It will be apparent to one skilled in the art that, in order to steer and focus the beam in the correct direction, the radar signal generating and processing system can transmit the signal across a different one or more of the signal input lines 150–158. For example, referring to
While the MMIC prior art antenna structures of
Instead of using a biconvex lens structure, therefore, the present inventor has recognized that it would be desirable to use a biconcave lens structure that would result in lower attenuation at the center of the lens than at the edges and, as a result, result in a desirable amplitude profile of the transmitted beam without using bandwidth-limiting delay lines. However, to date, such a concave lens architecture has been difficult to achieve with conventional materials because naturally-occurring materials typically have a positive index of refraction and, hence, a biconcave lens made of such material would scatter, and not focus, light. However, recent material advances in composite structures known as metamaterials has introduced new physical structures with unique properties. The present inventor has realized that, by integrating metamaterials into the delay lines 107 of the lens portion 102 of
A great deal of recent research has been accomplished on the manufacture, properties and uses of metamaterials. Metamaterials, as used herein, are man-made composite structures that are characterized by a negative permittivity and a negative permeability at least across a portion of the electromagnetic frequency spectrum. Accordingly, the refractive index of a metamaterial is also negative across that portion of the spectrum. In practical terms, materials possessing such a negative index of refraction are capable of refracting propagating electromagnetic waves incident upon the metamaterial in an opposite direction compared to if the wave was incident upon a material having a positive index of refraction. If the wavelength of the electromagnetic energy is relatively large compared to the individual structure elements of the metamaterial, then the electromagnetic energy will respond as if the metamaterial is actually a homogeneous material.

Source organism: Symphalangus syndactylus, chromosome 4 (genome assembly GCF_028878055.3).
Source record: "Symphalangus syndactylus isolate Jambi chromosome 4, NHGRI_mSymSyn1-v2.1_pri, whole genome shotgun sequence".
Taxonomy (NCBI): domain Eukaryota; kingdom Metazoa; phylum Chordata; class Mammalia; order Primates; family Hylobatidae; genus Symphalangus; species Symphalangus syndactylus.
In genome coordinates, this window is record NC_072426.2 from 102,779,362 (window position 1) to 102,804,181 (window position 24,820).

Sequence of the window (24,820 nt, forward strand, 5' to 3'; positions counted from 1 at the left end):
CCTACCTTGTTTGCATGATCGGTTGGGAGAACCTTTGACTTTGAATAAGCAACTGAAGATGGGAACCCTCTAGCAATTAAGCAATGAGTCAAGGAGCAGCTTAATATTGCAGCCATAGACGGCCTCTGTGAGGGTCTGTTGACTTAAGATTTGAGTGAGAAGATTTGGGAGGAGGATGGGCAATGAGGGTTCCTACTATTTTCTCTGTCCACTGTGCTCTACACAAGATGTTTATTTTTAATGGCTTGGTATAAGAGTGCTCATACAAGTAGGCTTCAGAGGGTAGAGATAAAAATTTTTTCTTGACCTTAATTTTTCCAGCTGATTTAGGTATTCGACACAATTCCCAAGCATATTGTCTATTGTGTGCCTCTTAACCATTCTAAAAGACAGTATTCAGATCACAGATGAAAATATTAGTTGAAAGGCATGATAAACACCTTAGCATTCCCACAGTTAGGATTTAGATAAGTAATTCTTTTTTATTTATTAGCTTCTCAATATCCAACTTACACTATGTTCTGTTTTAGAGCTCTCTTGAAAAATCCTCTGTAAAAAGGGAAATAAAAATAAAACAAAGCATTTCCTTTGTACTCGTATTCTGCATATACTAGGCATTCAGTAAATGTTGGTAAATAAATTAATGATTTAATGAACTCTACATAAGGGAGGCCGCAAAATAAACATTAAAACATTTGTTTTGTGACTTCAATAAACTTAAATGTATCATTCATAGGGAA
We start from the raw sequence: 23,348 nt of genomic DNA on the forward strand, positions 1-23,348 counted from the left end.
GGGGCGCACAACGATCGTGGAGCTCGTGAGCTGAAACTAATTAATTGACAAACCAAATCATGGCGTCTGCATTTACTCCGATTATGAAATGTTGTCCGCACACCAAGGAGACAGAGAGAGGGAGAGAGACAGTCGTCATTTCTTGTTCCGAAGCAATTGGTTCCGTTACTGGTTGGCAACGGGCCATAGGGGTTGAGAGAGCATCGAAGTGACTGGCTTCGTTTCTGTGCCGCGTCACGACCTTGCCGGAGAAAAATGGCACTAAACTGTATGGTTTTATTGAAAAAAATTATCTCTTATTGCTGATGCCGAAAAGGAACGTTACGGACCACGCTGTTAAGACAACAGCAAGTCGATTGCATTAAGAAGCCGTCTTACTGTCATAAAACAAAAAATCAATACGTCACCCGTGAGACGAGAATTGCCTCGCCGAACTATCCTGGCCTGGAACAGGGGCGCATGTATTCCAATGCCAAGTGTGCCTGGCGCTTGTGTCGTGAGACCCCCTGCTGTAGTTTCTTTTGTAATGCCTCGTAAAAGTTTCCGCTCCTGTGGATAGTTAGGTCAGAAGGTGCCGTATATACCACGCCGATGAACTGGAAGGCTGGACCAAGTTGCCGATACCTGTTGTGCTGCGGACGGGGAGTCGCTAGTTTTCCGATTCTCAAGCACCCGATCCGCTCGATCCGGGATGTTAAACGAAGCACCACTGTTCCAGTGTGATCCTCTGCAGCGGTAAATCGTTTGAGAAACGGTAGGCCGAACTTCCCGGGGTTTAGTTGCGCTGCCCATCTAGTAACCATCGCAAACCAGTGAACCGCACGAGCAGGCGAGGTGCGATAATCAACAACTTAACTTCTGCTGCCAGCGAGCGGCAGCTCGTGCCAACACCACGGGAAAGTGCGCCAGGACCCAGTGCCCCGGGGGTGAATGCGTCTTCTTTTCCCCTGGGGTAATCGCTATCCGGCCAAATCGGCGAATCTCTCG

Caloz reported in the publication Invited—Novel Microwave Devices and Structures Based on the Transmission Line Approach of Meta-Materials referenced above, that structures similar to
One problem with using the above-described metamaterial structures in high-frequency applications is that such high-frequency signals traveling across microstrip lines experience a high degree of attenuation. Specifically, as frequencies rise to ≧70 GHz, signal attenuation for a given traditionally-designed transmission line length increases significantly and, accordingly, the received signal strength at a signal's destination is significantly reduced. Thus, traditional microstrip transmission lines are inadequate for use at such high frequencies. Such signal attenuation and methods for reducing the attenuation is the subject of copending U.S. patent application Ser. No. 10/788,826, entitled Low-Loss Transmission Line Structure, filed Feb. 27, 2004. This patent application is hereby incorporated by reference herein in its entirety.
As discussed more fully in the 10/788,826 application,